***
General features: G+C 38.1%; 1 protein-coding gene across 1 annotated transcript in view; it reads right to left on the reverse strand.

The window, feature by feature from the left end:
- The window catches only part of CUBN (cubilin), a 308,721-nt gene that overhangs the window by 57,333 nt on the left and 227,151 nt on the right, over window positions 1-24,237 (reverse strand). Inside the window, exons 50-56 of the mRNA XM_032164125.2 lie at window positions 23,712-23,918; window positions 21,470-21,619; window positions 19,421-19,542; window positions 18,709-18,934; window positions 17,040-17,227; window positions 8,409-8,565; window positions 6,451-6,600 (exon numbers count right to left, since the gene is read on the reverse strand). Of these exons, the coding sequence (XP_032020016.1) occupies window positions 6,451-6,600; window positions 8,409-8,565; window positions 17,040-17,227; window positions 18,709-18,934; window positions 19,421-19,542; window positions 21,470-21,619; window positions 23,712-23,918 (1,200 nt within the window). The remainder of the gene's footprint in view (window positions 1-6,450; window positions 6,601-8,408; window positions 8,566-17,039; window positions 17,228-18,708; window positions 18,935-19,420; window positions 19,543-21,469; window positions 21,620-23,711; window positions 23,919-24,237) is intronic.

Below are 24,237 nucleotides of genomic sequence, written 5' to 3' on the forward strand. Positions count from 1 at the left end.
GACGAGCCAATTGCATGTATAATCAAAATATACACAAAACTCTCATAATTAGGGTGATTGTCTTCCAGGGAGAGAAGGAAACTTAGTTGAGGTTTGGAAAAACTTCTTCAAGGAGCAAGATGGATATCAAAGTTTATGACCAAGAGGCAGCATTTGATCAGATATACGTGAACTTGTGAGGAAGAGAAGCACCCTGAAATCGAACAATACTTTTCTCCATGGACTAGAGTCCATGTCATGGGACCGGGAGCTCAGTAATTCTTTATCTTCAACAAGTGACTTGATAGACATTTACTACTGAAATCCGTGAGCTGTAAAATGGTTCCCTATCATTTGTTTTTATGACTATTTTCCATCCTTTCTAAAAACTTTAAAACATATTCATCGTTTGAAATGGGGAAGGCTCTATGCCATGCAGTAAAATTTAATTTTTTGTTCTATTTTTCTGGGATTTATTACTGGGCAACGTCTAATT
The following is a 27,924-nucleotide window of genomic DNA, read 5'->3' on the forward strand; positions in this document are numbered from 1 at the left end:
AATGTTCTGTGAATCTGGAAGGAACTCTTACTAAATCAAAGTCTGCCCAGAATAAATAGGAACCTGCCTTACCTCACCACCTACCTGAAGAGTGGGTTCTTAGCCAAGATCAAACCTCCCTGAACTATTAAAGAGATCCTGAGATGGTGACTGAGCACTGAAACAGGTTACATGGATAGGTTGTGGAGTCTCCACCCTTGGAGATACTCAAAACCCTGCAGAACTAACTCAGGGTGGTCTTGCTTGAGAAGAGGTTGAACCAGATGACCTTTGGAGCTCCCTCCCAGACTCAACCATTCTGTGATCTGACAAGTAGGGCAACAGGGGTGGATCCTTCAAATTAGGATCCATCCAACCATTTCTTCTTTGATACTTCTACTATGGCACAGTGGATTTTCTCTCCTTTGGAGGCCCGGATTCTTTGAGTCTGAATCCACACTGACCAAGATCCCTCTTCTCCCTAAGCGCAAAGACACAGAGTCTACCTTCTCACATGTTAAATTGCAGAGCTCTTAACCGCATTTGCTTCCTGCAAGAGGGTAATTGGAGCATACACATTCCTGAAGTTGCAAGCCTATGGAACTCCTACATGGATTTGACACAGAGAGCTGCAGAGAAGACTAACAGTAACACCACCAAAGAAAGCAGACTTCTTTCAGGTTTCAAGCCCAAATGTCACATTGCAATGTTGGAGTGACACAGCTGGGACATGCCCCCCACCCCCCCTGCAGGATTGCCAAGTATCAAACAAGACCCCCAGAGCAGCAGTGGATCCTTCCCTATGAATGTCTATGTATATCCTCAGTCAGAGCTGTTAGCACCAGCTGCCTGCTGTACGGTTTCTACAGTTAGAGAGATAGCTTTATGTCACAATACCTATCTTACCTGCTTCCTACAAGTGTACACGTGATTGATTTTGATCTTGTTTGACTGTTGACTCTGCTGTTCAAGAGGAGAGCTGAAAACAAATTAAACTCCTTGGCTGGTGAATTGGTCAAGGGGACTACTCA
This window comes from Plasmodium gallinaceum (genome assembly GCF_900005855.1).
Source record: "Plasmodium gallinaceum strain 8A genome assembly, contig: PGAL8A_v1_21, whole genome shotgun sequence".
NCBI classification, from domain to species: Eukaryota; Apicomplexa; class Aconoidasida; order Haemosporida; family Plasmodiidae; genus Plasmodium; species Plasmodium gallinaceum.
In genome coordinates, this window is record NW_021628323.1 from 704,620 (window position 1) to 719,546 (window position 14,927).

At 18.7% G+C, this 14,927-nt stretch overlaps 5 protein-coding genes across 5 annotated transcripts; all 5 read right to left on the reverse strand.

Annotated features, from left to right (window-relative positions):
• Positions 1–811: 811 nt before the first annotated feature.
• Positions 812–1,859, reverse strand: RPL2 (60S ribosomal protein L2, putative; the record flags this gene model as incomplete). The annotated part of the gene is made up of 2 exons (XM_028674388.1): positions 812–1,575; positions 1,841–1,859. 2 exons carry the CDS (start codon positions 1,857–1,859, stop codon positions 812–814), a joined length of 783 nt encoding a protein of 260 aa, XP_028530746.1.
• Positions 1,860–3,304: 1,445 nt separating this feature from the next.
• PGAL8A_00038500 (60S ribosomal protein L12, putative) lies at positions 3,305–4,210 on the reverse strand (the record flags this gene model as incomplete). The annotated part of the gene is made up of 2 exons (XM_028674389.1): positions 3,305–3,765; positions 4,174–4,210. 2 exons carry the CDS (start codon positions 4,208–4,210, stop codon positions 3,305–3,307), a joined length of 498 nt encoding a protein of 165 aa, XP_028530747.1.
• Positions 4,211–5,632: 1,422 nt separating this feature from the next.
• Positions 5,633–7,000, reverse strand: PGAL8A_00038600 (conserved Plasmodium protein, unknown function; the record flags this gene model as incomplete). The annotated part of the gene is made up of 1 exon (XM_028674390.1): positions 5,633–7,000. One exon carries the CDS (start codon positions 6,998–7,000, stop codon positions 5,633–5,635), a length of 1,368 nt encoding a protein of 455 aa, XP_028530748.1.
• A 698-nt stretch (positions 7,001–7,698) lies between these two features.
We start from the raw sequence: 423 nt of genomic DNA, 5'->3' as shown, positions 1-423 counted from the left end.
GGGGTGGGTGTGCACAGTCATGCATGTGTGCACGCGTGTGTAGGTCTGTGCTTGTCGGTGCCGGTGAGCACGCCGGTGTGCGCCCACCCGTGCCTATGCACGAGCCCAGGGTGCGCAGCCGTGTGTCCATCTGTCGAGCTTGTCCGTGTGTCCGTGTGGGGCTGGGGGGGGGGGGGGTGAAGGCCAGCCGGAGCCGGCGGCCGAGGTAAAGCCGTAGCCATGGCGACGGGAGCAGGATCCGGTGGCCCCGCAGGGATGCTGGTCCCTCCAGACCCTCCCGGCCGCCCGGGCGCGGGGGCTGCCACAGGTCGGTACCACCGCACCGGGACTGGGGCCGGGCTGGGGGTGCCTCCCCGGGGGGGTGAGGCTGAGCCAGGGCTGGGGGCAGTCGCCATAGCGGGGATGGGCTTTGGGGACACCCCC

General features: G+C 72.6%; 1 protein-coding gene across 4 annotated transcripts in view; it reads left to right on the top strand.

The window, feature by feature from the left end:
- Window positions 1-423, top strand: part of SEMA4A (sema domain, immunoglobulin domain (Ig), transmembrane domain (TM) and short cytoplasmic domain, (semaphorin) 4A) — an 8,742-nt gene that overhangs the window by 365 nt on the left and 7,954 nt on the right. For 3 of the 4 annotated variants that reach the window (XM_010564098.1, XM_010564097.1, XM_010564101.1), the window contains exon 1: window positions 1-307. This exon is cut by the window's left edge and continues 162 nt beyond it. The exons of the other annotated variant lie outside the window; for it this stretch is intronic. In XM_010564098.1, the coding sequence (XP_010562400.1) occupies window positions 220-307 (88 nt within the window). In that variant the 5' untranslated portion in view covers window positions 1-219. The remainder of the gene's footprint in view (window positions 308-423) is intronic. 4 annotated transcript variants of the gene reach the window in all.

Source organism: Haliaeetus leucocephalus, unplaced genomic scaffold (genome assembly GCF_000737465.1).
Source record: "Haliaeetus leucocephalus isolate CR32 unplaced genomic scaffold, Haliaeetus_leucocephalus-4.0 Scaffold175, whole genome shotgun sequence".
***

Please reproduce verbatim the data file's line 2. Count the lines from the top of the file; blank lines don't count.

The window, feature by feature from the left end: